First of all, thank you to everyone that has been so gracious as to congratulate me on 40 Under 40. It’s always rewarding to see your hard work be recognized, and there are a lot of people that I have to thank for that…they’re to come shortly.
A few folks have asked me about what they should do to try to win 30 Under 30 or 40 Under 40, which I think is fantastic. It’s so great to set goals and have something to work for. At FWV, we approach every big project from the beginning of it asking the questions “what is the client going to call us about in 6 months and say, I can’t believe it came true”, “what is the case study going to be?”, “how will the award submission read?”, and I think it just makes it that much easier to succeed.
So here’s what I’m saying to the few people that have asked and hopefully a few others will find this helpful.
1. Don’t work for the award, work for the community.
When I first moved here, I just really needed to meet people and feel connected to this strange new city that was so different from Seattle, New York, Atlanta and LA. I was more or less unemployed and just needed to do something, and I could see that the community needed a few fun things to do, so I just started working to create them.
2. Don’t talk about doing something, just do it.
Pretty self explanatory. If you’re going to do something like host an event or launch a networking group or create a class for people, just do it, promote it, get people there and see how it works. Don’t spend months asking people if they think you should do it.
3. Surround yourself with the right people.
There’s a few people that I got to know immediately when I moved here. I can trace back every single big opportunity or success to just a few people. I’ll list them in detail below. You already know who you are if you’re even reading this.
4. Set big, hairy, audacious goals.
A lot of people will talk you down from doing something amazing with lines like “underpromise, overdeliver”. There’s a time and place for that, like in client service. But when it comes to your life and the impact you make on the people that you care about, I say “overpromise, with the understanding that we’re all human, and if you don’t make it this time you’ll never give up, and with the expectation from everyone that you’ll succeed and reach your goals”. It’s not as elegant, but that’s really how I approach things. People that hear me say stuff like “TIMA will be the interactive marketing capital of the US” or “Triangle Startup Weekend is going to set the standard for every Startup Weekend in the world” know what I’m talking about and we all work together to achieve it even if we know it’s a long uphill road. Don’t be afraid to overpromise if you know you’ll never give up.
5. Never give up.
It’s redundant but I’m just going to say it: Failure is just a learning opportunity. Look at it that way and you’ll always be moving forward. Most of what you’ll try to do will fail, and you learn that it fails really quickly, and then you smash it up with something else to test it a different way, until it’s badass.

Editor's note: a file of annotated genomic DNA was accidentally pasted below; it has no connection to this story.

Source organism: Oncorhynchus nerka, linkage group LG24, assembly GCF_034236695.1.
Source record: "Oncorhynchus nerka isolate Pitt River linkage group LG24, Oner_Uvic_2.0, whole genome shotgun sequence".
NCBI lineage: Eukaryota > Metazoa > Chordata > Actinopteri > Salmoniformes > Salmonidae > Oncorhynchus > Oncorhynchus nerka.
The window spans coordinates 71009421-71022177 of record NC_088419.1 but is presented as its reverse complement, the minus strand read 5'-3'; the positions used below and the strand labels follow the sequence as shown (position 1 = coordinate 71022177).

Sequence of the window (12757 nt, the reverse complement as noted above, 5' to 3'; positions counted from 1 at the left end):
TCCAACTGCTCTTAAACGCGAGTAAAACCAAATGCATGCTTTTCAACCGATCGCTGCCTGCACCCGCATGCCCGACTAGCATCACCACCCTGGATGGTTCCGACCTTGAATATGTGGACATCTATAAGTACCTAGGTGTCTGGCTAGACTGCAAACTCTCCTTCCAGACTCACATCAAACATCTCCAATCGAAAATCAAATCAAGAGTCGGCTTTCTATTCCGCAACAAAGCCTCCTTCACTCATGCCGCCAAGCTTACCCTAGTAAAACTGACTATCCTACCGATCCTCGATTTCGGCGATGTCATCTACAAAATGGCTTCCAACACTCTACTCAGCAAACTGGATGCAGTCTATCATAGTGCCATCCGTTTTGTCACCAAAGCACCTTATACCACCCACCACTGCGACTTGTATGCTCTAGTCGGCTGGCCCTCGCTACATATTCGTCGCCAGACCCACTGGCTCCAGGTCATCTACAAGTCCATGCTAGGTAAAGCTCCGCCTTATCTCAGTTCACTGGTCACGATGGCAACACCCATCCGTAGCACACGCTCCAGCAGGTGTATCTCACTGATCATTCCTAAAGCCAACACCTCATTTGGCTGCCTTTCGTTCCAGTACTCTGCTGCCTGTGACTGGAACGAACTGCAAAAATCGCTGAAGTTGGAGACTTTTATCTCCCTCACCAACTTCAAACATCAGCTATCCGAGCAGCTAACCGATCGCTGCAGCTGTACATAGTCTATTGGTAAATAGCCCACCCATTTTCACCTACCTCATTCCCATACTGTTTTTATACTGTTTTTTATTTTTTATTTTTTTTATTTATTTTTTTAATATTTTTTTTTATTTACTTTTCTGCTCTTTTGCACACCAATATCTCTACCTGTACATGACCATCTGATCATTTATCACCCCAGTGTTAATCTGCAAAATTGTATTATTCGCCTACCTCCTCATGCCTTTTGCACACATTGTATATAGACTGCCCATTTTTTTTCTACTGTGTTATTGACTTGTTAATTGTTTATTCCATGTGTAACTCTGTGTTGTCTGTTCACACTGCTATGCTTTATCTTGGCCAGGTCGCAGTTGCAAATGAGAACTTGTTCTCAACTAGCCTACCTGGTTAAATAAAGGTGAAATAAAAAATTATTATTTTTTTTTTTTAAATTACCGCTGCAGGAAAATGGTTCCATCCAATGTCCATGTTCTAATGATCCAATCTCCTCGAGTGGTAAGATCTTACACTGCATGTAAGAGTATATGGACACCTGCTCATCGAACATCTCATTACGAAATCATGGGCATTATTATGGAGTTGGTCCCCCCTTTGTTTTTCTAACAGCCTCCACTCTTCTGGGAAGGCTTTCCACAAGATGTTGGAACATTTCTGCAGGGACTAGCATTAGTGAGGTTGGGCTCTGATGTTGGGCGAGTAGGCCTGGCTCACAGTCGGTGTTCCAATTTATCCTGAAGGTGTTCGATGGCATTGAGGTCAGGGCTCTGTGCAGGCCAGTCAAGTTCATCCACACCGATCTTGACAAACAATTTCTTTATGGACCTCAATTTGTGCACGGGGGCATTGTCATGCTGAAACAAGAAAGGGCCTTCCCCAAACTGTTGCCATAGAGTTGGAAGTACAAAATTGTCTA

That list of people that have made the TBJ 40 Under 40 possible, in random order based on who comes to mind and just thinking about the people that led me to stuff like the Viral Video Festival, Going Viral, Triangle Startup Weekend, FWV, TIMA, or other stuff that was in the application for 40 Under 40.
Joan Siefert Rose
Greg De Lima
…there’s so many other folks, I’ll keep adding as they come to mind, but for the people that are listed above, just know that something you did contributed to something that went into a couple pages about my time in the Triangle and thanks to you doing whatever you did, that’s why I was fortunate to receive the award.
The Bollywood Bounce is a Stop Motion Choreography video produced using 30 dance move photos from the Maharaja Palcace in Mysore India, which were then imported into Powerpoint and used to create a stop motion choreography sequence to the song Paper Planes by M.I.A.
The Making of The Bollywood Bounce
1. My photographer shot 30 photos of poses at the palace. We tried to vary the photos by being polar opposites. Like if one photo I stretched right, the other one I would stretch left.
2. I imported all of these photos, and then loaded the song Paper Planes into Camtasia for Mac.
3. I took key parts of the song and broke them down into 8-16 beat measures, then sequenced 4 or so photos in Powerpoint, to repeat in a pattern that matched the lyrics.
4. Using 86 BPM for the song (which I found by googling it), I set up each slide in Powerpoint to advance for either 0.35 seconds (for 8th notes) or 0.69 seconds (for longer quarter notes or pauses).
5. After exporting the movie from Powerpoint and syncing it to the song in Camtasia, I then copied and pasted it in other similar song segments.
6. I repeated this process over and over until the song was complete, and for reference, I did delete a whole verse and chorus from this version of the track so that the video would be more concise and easy to watch.